“Come one, push! It’s progressing! The baby’s coming out more and more. Do you want to see the baby’s hair?” The midwife kept encouraging me. No, I didn’t want to see the hair. I tried to stay focused and save all my energy to push.
When it’s very close to having the baby’s head out, the midwife asked if I knew the gender of the baby. I told her it’s a girl. And she said, “You have a boy, and now you are giving birth to a girl. In French, we say it’s ‘Le Choix du Roi’, which means the ‘King’s choice.’ You are doing well! You will soon see your baby girl.” My eyes welled up at what she said. “The King’s choice,” what a gracious word! Isn’t this little girl indeed a gift from the King of Kings for our family? And I was going to see her at any minute! Gratitude filled my heart as if I was granted some new strength to push one more time.
In case of tearing up the old wounds from my last childbirth, the midwife suggested cutting part of my perineum to give more room for the baby. I agreed. At that point, nothing mattered but to see my baby girl. One more push. Sweat and tears, I gave all I had. Even with the effect of epidural, I still felt dying—- wilfully pushing myself to death so that I could bring life to the other human being, and live. I thought about Christ, and the Calvary where He died to bring redemption and real life to us, and his resurrection.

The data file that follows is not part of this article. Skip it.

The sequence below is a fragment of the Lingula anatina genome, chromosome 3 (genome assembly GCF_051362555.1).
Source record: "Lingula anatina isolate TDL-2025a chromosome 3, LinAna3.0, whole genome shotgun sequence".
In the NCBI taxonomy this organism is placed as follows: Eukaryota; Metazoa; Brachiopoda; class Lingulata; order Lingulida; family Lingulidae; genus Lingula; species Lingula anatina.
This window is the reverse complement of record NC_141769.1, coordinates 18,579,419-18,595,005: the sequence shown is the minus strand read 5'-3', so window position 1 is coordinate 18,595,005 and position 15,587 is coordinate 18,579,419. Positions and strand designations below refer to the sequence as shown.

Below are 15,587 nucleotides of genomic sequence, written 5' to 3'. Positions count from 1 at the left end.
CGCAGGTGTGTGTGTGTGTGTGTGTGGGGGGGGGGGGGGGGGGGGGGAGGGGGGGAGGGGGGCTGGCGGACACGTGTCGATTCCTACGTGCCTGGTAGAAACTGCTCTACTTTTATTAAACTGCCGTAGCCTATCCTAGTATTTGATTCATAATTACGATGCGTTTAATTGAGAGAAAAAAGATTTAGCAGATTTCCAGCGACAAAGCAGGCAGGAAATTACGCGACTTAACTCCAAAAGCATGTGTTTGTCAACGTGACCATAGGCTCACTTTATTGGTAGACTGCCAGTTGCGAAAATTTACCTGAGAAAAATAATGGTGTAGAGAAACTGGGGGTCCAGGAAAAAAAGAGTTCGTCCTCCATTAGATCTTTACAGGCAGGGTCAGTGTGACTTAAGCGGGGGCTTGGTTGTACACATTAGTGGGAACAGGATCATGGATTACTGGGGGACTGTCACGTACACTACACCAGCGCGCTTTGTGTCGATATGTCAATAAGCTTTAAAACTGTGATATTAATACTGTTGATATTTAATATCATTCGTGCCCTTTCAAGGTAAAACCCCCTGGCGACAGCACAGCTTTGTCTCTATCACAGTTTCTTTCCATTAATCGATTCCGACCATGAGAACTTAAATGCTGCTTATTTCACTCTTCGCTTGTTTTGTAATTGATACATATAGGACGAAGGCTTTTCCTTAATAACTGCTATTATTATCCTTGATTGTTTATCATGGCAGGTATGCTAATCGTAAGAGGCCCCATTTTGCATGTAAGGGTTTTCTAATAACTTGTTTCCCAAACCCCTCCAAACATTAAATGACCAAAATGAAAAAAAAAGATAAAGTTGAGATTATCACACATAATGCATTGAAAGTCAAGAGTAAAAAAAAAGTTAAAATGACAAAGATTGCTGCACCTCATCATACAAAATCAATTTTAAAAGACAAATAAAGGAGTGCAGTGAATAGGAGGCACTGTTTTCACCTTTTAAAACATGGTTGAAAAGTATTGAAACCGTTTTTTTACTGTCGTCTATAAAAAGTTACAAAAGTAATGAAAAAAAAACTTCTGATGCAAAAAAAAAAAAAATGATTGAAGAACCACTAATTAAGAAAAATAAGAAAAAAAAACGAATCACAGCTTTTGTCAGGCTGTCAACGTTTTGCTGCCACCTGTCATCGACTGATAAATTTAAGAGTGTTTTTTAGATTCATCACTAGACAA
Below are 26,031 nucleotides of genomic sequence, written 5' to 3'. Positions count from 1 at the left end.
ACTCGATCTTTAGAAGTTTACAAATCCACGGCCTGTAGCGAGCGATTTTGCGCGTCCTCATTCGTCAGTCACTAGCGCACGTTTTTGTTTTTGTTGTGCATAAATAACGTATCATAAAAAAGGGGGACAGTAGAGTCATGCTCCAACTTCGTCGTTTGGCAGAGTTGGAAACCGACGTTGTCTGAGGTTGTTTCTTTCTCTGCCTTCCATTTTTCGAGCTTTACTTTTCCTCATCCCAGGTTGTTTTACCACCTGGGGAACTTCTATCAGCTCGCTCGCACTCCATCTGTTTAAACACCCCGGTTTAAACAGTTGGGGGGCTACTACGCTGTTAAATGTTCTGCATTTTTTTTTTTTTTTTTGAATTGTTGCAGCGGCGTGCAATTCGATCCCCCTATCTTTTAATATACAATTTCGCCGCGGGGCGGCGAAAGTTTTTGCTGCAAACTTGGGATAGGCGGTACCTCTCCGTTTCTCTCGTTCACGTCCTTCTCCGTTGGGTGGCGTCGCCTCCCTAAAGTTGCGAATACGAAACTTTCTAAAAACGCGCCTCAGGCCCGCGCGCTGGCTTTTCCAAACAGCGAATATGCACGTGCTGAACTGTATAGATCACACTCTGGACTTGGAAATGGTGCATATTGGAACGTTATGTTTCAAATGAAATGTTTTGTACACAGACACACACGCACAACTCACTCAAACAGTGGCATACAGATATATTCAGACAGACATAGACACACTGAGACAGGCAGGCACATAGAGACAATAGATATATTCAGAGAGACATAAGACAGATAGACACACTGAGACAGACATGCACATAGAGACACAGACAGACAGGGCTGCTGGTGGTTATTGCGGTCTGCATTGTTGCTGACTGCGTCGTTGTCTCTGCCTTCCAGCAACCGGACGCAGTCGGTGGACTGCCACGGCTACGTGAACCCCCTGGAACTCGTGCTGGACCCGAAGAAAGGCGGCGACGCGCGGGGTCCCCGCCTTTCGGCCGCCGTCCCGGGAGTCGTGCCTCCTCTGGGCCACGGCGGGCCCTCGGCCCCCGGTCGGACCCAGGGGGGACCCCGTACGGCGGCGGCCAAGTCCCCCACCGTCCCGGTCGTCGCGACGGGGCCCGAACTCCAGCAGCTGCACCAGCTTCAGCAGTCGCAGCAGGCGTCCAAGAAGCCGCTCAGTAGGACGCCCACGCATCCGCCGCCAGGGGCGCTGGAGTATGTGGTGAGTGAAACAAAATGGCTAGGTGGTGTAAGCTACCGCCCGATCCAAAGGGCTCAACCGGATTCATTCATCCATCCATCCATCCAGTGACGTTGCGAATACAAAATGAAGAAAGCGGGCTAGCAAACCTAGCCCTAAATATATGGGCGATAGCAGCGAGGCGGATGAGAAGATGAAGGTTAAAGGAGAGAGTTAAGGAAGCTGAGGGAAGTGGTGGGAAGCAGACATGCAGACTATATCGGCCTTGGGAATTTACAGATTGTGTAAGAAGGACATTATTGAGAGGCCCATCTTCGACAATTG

“Here, she comes!” I finally heard the soft cry of my baby at 8:24 am. I surely cried louder than her. They put her on my chest. I looked at her through my tearing eyes. Oh, she’s so beautiful. She’s perfect and the perfect choice of God for our life.
Today, Esther, our baby girl is 18 days old. She’s been gaining weight and growing very well. Caleb, our two years old son, adores his little sister. Being married for over three years and living overseas, from just two of us to a family of four, we’ve overcome quite a few barriers and still overcoming. The King’s choice, the lead of God in our life, surely is a gracious gift. Embrace the gift—- the life with all its ups and downs, leaning in, even to the point of painful suffering, then, watch the new life birthing out, a new day coming.